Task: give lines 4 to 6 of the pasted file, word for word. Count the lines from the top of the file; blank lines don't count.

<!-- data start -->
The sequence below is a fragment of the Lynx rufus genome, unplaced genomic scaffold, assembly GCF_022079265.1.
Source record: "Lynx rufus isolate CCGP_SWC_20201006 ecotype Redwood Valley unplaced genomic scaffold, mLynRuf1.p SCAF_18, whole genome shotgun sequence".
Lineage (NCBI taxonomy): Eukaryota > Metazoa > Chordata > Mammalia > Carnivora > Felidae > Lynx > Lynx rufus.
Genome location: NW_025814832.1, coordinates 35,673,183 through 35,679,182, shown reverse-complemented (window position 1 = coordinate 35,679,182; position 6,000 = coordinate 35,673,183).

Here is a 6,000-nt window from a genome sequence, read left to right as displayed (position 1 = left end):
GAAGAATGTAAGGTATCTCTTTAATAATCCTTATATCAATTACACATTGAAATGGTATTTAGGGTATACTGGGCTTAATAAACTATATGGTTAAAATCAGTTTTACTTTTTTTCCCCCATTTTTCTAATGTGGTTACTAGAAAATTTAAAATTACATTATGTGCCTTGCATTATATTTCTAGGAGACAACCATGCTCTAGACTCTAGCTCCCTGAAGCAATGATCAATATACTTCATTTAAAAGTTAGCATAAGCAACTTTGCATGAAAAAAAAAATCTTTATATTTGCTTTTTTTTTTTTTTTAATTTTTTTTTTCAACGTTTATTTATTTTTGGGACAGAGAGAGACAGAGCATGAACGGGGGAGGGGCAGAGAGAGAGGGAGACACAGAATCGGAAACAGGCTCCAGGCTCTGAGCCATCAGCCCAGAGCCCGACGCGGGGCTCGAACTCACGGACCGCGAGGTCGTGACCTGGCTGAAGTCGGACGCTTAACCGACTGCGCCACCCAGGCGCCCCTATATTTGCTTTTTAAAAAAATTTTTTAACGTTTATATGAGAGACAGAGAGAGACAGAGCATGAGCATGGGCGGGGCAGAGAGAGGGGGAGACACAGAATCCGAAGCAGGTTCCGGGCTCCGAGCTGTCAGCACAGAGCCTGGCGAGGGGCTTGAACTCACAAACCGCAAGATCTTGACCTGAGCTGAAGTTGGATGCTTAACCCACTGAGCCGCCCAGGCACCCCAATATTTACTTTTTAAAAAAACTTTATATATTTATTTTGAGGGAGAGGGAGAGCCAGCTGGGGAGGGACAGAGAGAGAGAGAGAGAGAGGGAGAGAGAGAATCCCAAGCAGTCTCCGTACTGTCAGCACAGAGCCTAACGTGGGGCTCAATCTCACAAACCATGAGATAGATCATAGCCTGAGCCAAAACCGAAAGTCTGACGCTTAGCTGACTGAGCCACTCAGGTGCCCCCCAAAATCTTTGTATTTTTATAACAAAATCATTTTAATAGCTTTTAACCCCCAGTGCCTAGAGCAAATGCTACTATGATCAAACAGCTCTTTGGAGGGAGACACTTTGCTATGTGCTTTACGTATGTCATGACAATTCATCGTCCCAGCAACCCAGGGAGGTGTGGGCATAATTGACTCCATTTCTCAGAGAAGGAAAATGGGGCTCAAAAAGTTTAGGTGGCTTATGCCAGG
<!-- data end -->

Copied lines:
Genome location: NW_025814832.1, coordinates 35,673,183 through 35,679,182, shown reverse-complemented (window position 1 = coordinate 35,679,182; position 6,000 = coordinate 35,673,183).

Here is a 6,000-nt window from a genome sequence, read left to right as displayed (position 1 = left end):
GAAGAATGTAAGGTATCTCTTTAATAATCCTTATATCAATTACACATTGAAATGGTATTTAGGGTATACTGGGCTTAATAAACTATATGGTTAAAATCAGTTTTACTTTTTTTCCCCCATTTTTCTAATGTGGTTACTAGAAAATTTAAAATTACATTATGTGCCTTGCATTATATTTCTAGGAGACAACCATGCTCTAGACTCTAGCTCCCTGAAGCAATGATCAATATACTTCATTTAAAAGTTAGCATAAGCAACTTTGCATGAAAAAAAAAATCTTTATATTTGCTTTTTTTTTTTTTTTAATTTTTTTTTTCAACGTTTATTTATTTTTGGGACAGAGAGAGACAGAGCATGAACGGGGGAGGGGCAGAGAGAGAGGGAGACACAGAATCGGAAACAGGCTCCAGGCTCTGAGCCATCAGCCCAGAGCCCGACGCGGGGCTCGAACTCACGGACCGCGAGGTCGTGACCTGGCTGAAGTCGGACGCTTAACCGACTGCGCCACCCAGGCGCCCCTATATTTGCTTTTTAAAAAAATTTTTTAACGTTTATATGAGAGACAGAGAGAGACAGAGCATGAGCATGGGCGGGGCAGAGAGAGGGGGAGACACAGAATCCGAAGCAGGTTCCGGGCTCCGAGCTGTCAGCACAGAGCCTGGCGAGGGGCTTGAACTCACAAACCGCAAGATCTTGACCTGAGCTGAAGTTGGATGCTTAACCCACTGAGCCGCCCAGGCACCCCAATATTTACTTTTTAAAAAAACTTTATATATTTATTTTGAGGGAGAGGGAGAGCCAGCTGGGGAGGGACAGAGAGAGAGAGAGAGAGAGGGAGAGAGAGAATCCCAAGCAGTCTCCGTACTGTCAGCACAGAGCCTAACGTGGGGCTCAATCTCACAAACCATGAGATAGATCATAGCCTGAGCCAAAACCGAAAGTCTGACGCTTAGCTGACTGAGCCACTCAGGTGCCCCCCAAAATCTTTGTATTTTTATAACAAAATCATTTTAATAGCTTTTAACCCCCAGTGCCTAGAGCAAATGCTACTATGATCAAACAGCTCTTTGGAGGGAGACACTTTGCTATGTGCTTTACGTATGTCATGACAATTCATCGTCCCAGCAACCCAGGGAGGTGTGGGCATAATTGACTCCATTTCTCAGAGAAGGAAAATGGGGCTCAAAAAGTTTAGGTGGCTTATGCCAGG